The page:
The group consisted of 72 Syrian refugees, both individuals and 18 families, and included 45 children and 14 mothers. They are both Christians and Muslims, nearly all originally from war-torn Syria.
A single mother who arrived with her two children told CNA she came "first of all for the children," adding that "this was a dream. I didn't think this dream could be realized."
The woman, whose children are about six and eight years old, has been living in refugee camps since her children were born. They first lived in a camp in Syria when the children were infants, and later transferred to a camp in Lebanon, where they have been living for the past four years.
With no husband, the woman left all of her relatives behind in Lebanon and came to Italy to meet her brother, who had already migrated and was at the airport to welcome her.
"I am very happy because life in the camp was very hard and very difficult. I wanted to get out and to see Italy, to see what was outside, which certainly isn't like life in the camp," she said.
She said the first step for her family now will be for the children to learn Italian so they can go to school. They "must learn the language to continue their life journey, because now they are saved," she said, explaining that the rest of her family hopes to join them one day.
Rami, a Muslim refugee from Deir ez-Zor, Syria, was among those who arrived to Rome with Pope Francis in April.
After making the perilous journey from Turkey to the Greek island of Lesbos, Rami found himself stuck in a refugee camp on the island, but was selected by lottery to come back to Rome with the Pope since he had his paperwork in order.
He was present at Rome's Fiumicino airport for the Oct. 24 arrival of his sister and her children, whom he had not seen for six years.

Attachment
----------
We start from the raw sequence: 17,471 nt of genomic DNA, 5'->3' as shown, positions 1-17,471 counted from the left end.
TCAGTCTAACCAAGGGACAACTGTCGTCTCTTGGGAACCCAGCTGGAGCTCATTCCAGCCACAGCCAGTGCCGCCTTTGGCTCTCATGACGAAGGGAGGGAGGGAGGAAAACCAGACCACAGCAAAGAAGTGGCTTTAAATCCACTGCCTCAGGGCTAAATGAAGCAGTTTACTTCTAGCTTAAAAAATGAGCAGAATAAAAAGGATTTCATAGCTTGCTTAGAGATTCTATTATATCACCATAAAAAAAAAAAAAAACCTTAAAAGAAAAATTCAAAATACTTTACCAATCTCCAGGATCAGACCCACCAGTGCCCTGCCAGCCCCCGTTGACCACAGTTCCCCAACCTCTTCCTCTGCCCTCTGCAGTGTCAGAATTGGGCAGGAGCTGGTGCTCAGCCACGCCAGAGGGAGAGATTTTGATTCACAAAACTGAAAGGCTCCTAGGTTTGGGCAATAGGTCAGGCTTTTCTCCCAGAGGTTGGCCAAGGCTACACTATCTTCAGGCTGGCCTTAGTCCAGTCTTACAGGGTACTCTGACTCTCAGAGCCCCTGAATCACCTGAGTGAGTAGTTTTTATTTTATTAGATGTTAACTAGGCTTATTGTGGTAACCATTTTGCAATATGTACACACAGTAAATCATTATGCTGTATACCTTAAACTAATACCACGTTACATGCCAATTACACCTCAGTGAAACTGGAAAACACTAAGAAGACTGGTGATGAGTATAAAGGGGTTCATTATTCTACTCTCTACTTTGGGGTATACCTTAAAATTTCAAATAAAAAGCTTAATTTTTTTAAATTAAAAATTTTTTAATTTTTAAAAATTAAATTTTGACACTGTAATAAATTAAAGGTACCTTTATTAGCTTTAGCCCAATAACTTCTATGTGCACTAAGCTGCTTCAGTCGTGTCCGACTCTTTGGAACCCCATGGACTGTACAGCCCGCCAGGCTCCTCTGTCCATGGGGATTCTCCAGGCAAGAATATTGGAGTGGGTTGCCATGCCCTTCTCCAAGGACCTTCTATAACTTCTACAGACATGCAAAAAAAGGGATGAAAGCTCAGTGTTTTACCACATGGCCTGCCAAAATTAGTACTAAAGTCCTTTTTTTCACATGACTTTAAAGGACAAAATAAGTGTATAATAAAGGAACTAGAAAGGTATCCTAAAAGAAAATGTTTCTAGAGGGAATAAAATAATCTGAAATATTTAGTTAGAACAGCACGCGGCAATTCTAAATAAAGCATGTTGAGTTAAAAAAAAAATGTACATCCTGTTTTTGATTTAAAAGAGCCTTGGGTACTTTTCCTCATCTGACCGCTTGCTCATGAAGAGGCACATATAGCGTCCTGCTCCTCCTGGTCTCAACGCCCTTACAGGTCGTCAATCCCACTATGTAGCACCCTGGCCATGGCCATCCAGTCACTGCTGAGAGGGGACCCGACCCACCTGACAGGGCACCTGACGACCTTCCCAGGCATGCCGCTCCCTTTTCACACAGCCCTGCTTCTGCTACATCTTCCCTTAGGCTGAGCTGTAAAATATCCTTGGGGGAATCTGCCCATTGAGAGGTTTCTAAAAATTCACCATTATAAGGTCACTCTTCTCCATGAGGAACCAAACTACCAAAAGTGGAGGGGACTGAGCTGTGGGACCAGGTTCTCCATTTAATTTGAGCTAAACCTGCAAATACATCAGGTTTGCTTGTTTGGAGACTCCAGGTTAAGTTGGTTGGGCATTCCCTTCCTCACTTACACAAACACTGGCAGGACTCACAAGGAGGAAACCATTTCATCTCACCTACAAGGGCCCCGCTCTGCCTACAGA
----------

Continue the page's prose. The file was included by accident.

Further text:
When he and the other refugees arrived to Rome with Pope Francis, "our life took a 180 degree turn from hell to paradise," he told CNA. "I come from a country at war, and we arrived to a country where there is peace, security and tranquility."
In Syria "there was war, destruction, calumny," he said, explaining that his sister's husband is missing, and that after traveling from Syria to Lebanon and finally Lebanon to Rome, "we're all happy."
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Speaking of his experience living in Italy, Rami, who worked in general renovation in Syria, said that "it's fabulous, I am happy, there is a lot of stability. My children go to school now, they have already learned Italian better than me. We hope to continue going forward, that the situation gets better."
He voiced his gratitude to Pope Francis for his welcome and attention to migrants, explaining that "we are guests of the Pope."
"I am very proud and I will tell it to everyone with great pleasure...We are under his care. We are very happy in his care," he said.
For her part, Sara said she is happy to be in "a calm, secure country," and that she decided to come above all for her children.
"I am thinking of school. I am more interested in the future of my children," she said, explaining that she will "always give thanks to the Italian people, for their welcome."
Dirkan Qariqosh, a refugee from Aleppo who came to Italy with his wife and son, told CNA that he had been an artist in Syria, and hopes to better his skills in such an artistic culture.